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Priory Farm House, Monkton

In the community of Pembroke.
In the historic county of Pembrokeshire.
Modern authority of Pembrokeshire.
Preserved county of Dyfed.

OS Map Grid Reference: SM97870148
Latitude 51.67562° Longitude -4.92475°

Priory Farm House, Monkton has been described as a probable Pele Tower.

There are major building remains.

This is a Grade 2* listed building protected by law*.


C17/C18 rubble, slate roof, rubble chimney stacks, painted windows with brick facings. Medieval vaulted ground floor room, tower house probably C16. Described either as a tower house or as a fortified first floor hall, the core of this building may have been the Prior's lodging of the Priory of St Nicholas (Nprn582), as it is not unusual to find such buildings being adapted as high status residences following the Reformation. (Coflein)

Situated in Monkton approximately 50m W of the Priory Church of Saint Nicholas.
Much altered C14 to C15 Z-plan tower-house, part of the monastic buildings of Monkton Priory. Altered in C19 and C20 as farmhouse. It has been described as the prior's house. Probably a first floor hall and solar in the main range, over unvaulted ground floor, and tower with chamber over vaulted kitchen. Hall door was reached by an external staircase, at the foot of which were remains of 'very curious pillars' as noted by Fenton in 1811 (though Fenton's description of fully-vaulted basements fits better Monkton Old Hall, which he does not otherwise mention). The NW tower is attached at one corner only.
Two ground floor rooms in main range, vaulted undercroft in NW tower, with tall plastered vault. Said to have a square recess in S face of tower S wall (now internal) above ground floor level. A latrine shaft found 1981 in W wall of vaulted room. Removal of plaster in tower first floor chamber revealed blocked openings in N, splayed recess in NE corner and jamb of former window to E of present N window. Narrow blocked light in W wall at S end and a very wide centre blocked opening with timber lintel.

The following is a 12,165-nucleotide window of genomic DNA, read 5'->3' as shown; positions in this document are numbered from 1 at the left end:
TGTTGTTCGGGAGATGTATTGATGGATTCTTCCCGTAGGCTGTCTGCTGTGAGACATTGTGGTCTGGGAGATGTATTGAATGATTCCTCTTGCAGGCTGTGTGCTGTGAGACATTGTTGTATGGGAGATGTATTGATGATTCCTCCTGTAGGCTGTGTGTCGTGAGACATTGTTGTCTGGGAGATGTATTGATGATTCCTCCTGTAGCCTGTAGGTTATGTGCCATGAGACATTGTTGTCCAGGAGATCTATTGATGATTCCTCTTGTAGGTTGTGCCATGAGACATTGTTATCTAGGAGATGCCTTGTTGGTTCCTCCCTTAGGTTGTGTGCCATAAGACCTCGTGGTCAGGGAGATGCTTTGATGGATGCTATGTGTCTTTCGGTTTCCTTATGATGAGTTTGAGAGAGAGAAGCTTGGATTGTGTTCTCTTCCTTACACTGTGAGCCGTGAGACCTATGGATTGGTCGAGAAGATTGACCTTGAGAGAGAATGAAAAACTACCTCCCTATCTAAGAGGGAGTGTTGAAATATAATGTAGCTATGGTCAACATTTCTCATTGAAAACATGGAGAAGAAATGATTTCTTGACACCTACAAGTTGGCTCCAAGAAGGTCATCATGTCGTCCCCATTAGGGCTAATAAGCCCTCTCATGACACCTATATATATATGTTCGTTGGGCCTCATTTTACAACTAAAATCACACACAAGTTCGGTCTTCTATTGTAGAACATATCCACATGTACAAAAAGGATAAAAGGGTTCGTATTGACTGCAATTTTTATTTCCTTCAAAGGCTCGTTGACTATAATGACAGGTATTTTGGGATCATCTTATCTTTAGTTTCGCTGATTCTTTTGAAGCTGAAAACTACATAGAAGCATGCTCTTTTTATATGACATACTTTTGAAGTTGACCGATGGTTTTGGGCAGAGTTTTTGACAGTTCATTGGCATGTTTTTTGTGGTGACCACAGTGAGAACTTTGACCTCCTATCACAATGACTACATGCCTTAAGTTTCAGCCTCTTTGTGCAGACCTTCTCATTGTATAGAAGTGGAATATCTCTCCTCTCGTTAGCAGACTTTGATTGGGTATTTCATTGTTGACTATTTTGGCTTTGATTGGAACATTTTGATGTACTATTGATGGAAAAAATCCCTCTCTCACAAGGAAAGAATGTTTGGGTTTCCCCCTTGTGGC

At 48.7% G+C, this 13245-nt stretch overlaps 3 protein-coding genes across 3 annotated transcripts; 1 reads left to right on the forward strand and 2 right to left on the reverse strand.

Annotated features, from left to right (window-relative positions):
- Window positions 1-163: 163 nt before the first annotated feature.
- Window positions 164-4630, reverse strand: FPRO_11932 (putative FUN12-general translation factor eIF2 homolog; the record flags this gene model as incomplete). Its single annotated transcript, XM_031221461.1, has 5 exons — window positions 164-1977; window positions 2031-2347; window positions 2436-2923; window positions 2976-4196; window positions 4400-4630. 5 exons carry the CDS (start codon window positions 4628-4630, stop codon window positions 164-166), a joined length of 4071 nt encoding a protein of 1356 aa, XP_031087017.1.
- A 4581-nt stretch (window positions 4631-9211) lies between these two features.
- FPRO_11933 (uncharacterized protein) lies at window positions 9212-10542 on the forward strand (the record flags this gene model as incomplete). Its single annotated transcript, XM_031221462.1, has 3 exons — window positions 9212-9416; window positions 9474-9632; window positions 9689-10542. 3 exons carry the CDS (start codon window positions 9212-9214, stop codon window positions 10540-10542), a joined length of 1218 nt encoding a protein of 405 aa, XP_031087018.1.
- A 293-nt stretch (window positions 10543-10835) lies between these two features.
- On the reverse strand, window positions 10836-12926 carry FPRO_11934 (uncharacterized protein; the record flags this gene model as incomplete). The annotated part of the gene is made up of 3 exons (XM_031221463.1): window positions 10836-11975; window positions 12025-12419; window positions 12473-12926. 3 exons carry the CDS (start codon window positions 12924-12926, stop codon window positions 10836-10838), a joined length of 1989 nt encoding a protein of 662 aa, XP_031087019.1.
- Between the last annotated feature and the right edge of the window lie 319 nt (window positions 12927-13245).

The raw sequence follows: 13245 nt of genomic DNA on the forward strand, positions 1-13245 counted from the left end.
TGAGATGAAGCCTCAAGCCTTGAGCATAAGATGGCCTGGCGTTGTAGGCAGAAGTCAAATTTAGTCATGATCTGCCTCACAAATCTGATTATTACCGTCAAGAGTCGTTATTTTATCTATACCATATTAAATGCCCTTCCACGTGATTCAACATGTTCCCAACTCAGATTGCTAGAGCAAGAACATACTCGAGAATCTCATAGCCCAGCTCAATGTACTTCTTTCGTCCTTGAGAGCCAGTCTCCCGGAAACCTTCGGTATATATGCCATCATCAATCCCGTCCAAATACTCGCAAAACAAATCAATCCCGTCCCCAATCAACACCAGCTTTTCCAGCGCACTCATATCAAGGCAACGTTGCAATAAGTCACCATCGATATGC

Farmhouse, unpainted render lined as ashlar with slate roofs. Two to three storeys, tall rectangular main range with big rubble chimney corbelled out at first floor in centre of E front, near detached NW tower house, later low additions running E from left end of E front. Mid to later C19 red brick surrounds to windows with triangular heads, 6-pane horned sashes and slate sills. Two brick window openings with C20 6-pane windows under eaves on top floor, the openings possibly also C20. Large central rubble stone chimney breast projecting slightly on rounded stone base above ground floor, sloped in under eaves and with circular rubble wall-face chimney stack. First floor right has grey stone surround to pointed first floor former door, now with long 6-pane sash. Ground floor centre 6-pane window under chimney breast, in brick surround, and C20 door to right under timber gabled hood. To left, single-storey outbuilding with stone E end stack and door and window on N, lower range beyond. with window and door to N. Main range has lean-to of two storeys on N end in angle to NW tower, with added C20 rubble stone lean-to on N. Two corbels of upper corbel table visible to left of lean-to roof. S end has gable over slightly projected medieval corbelled parapet with limestone corbels, first floor brick C19 window with 6-pane sash and ground floor C20 rubble stone gabled single-storey addition covering C20 door replacing C19 window. First floor raised band, carried across end of outshut to left. Tall grey stone chimney on wall-face at point between main gable and outshut. Rear W of outshut has C19 brick windows, one each floor to right, former door now window to centre, and stair-light to first floor left, at lower height than first floor right. Close eaves. Tall NW tower has roof gabled to E and W, short chimney to E. Stone corbels to slightly projecting top floor with C20 window with brick triangular head on W and N. W and E sides are windowless on lower floors, N has brick framed long C19 6-pane sash window at first floor and two smaller sash windows to ground floor in similar surrounds. (Listed Building Report)

Tower House. Salter rejects this as an indefensible site. Davis gives a clear description of a three storeyed tower house and suggests this was the residence of the prior of the adjacent Benedictine priory.
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This record last updated before 1 February 2016